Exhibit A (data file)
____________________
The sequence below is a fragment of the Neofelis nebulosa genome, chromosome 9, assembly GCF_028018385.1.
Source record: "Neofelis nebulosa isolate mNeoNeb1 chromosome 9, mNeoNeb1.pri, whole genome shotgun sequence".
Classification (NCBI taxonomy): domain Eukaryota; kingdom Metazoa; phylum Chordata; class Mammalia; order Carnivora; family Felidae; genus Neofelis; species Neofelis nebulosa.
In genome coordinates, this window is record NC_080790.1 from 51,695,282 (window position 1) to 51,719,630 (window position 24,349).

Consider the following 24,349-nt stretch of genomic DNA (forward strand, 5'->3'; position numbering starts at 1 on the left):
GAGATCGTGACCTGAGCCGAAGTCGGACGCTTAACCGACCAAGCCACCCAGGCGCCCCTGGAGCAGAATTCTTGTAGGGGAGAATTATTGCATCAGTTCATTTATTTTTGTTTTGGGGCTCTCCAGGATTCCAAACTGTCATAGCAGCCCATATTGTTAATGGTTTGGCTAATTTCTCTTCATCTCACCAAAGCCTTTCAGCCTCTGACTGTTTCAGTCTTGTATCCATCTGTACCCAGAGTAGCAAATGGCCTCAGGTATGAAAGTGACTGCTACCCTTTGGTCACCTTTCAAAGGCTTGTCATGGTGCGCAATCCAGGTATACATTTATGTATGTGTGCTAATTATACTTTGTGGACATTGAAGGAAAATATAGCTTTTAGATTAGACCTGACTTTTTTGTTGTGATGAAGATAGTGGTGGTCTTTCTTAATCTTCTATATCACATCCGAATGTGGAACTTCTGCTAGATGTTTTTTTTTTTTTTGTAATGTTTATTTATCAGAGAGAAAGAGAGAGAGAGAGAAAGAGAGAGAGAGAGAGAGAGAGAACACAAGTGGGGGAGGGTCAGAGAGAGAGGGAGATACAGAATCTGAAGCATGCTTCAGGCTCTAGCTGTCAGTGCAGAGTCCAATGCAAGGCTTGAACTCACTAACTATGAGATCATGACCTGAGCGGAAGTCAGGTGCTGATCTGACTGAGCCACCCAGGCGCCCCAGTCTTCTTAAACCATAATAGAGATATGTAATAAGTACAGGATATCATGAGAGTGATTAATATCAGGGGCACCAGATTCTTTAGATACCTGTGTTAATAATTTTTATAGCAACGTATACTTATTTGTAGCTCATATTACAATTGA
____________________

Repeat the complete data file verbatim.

The sequence below is a fragment of the Neofelis nebulosa genome, chromosome 9, assembly GCF_028018385.1.
Source record: "Neofelis nebulosa isolate mNeoNeb1 chromosome 9, mNeoNeb1.pri, whole genome shotgun sequence".
Classification (NCBI taxonomy): domain Eukaryota; kingdom Metazoa; phylum Chordata; class Mammalia; order Carnivora; family Felidae; genus Neofelis; species Neofelis nebulosa.
In genome coordinates, this window is record NC_080790.1 from 51,695,282 (window position 1) to 51,719,630 (window position 24,349).

Consider the following 24,349-nt stretch of genomic DNA (forward strand, 5'->3'; position numbering starts at 1 on the left):
GAGATCGTGACCTGAGCCGAAGTCGGACGCTTAACCGACCAAGCCACCCAGGCGCCCCTGGAGCAGAATTCTTGTAGGGGAGAATTATTGCATCAGTTCATTTATTTTTGTTTTGGGGCTCTCCAGGATTCCAAACTGTCATAGCAGCCCATATTGTTAATGGTTTGGCTAATTTCTCTTCATCTCACCAAAGCCTTTCAGCCTCTGACTGTTTCAGTCTTGTATCCATCTGTACCCAGAGTAGCAAATGGCCTCAGGTATGAAAGTGACTGCTACCCTTTGGTCACCTTTCAAAGGCTTGTCATGGTGCGCAATCCAGGTATACATTTATGTATGTGTGCTAATTATACTTTGTGGACATTGAAGGAAAATATAGCTTTTAGATTAGACCTGACTTTTTTGTTGTGATGAAGATAGTGGTGGTCTTTCTTAATCTTCTATATCACATCCGAATGTGGAACTTCTGCTAGATGTTTTTTTTTTTTTTGTAATGTTTATTTATCAGAGAGAAAGAGAGAGAGAGAGAAAGAGAGAGAGAGAGAGAGAGAGAACACAAGTGGGGGAGGGTCAGAGAGAGAGGGAGATACAGAATCTGAAGCATGCTTCAGGCTCTAGCTGTCAGTGCAGAGTCCAATGCAAGGCTTGAACTCACTAACTATGAGATCATGACCTGAGCGGAAGTCAGGTGCTGATCTGACTGAGCCACCCAGGCGCCCCAGTCTTCTTAAACCATAATAGAGATATGTAATAAGTACAGGATATCATGAGAGTGATTAATATCAGGGGCACCAGATTCTTTAGATACCTGTGTTAATAATTTTTATAGCAACGTATACTTATTTGTAGCTCATATTACAATTGA